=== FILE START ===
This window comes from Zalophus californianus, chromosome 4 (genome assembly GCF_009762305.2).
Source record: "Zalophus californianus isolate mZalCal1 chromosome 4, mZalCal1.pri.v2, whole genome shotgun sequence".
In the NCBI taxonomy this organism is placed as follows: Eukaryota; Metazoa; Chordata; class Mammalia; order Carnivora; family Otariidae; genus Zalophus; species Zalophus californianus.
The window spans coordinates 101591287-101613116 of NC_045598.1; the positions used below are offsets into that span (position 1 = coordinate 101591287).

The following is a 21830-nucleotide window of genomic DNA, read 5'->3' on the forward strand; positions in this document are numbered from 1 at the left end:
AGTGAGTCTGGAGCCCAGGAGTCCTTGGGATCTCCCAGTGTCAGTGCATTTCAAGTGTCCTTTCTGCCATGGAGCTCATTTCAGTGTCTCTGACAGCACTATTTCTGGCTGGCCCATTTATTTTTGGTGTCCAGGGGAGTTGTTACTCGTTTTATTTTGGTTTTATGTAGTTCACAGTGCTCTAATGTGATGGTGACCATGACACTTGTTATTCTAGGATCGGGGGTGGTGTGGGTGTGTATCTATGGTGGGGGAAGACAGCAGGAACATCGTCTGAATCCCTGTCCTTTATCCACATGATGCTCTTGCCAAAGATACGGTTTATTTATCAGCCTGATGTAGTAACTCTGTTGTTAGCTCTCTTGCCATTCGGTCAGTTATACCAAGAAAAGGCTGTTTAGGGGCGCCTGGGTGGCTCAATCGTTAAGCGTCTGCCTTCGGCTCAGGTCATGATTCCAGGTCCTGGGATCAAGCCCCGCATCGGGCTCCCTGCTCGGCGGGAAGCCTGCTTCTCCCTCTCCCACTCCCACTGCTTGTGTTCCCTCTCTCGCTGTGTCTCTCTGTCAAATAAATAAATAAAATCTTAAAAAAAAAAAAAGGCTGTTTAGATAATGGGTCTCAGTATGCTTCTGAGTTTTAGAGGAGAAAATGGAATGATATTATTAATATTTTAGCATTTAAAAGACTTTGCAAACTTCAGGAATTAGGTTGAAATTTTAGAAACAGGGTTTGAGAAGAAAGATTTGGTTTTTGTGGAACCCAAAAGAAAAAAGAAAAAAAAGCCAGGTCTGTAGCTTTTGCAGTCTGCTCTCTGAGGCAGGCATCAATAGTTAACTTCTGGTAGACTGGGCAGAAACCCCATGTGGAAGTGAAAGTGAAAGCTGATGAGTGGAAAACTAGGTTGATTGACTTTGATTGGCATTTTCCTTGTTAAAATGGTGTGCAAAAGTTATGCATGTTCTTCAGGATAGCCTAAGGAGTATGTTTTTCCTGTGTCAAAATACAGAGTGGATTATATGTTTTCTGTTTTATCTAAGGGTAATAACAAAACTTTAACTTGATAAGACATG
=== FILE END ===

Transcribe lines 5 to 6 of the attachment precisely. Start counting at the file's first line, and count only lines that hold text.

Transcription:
The following is a 21830-nucleotide window of genomic DNA, read 5'->3' on the forward strand; positions in this document are numbered from 1 at the left end:
AGTGAGTCTGGAGCCCAGGAGTCCTTGGGATCTCCCAGTGTCAGTGCATTTCAAGTGTCCTTTCTGCCATGGAGCTCATTTCAGTGTCTCTGACAGCACTATTTCTGGCTGGCCCATTTATTTTTGGTGTCCAGGGGAGTTGTTACTCGTTTTATTTTGGTTTTATGTAGTTCACAGTGCTCTAATGTGATGGTGACCATGACACTTGTTATTCTAGGATCGGGGGTGGTGTGGGTGTGTATCTATGGTGGGGGAAGACAGCAGGAACATCGTCTGAATCCCTGTCCTTTATCCACATGATGCTCTTGCCAAAGATACGGTTTATTTATCAGCCTGATGTAGTAACTCTGTTGTTAGCTCTCTTGCCATTCGGTCAGTTATACCAAGAAAAGGCTGTTTAGGGGCGCCTGGGTGGCTCAATCGTTAAGCGTCTGCCTTCGGCTCAGGTCATGATTCCAGGTCCTGGGATCAAGCCCCGCATCGGGCTCCCTGCTCGGCGGGAAGCCTGCTTCTCCCTCTCCCACTCCCACTGCTTGTGTTCCCTCTCTCGCTGTGTCTCTCTGTCAAATAAATAAATAAAATCTTAAAAAAAAAAAAAGGCTGTTTAGATAATGGGTCTCAGTATGCTTCTGAGTTTTAGAGGAGAAAATGGAATGATATTATTAATATTTTAGCATTTAAAAGACTTTGCAAACTTCAGGAATTAGGTTGAAATTTTAGAAACAGGGTTTGAGAAGAAAGATTTGGTTTTTGTGGAACCCAAAAGAAAAAAGAAAAAAAAGCCAGGTCTGTAGCTTTTGCAGTCTGCTCTCTGAGGCAGGCATCAATAGTTAACTTCTGGTAGACTGGGCAGAAACCCCATGTGGAAGTGAAAGTGAAAGCTGATGAGTGGAAAACTAGGTTGATTGACTTTGATTGGCATTTTCCTTGTTAAAATGGTGTGCAAAAGTTATGCATGTTCTTCAGGATAGCCTAAGGAGTATGTTTTTCCTGTGTCAAAATACAGAGTGGATTATATGTTTTCTGTTTTATCTAAGGGTAATAACAAAACTTTAACTTGATAAGACATG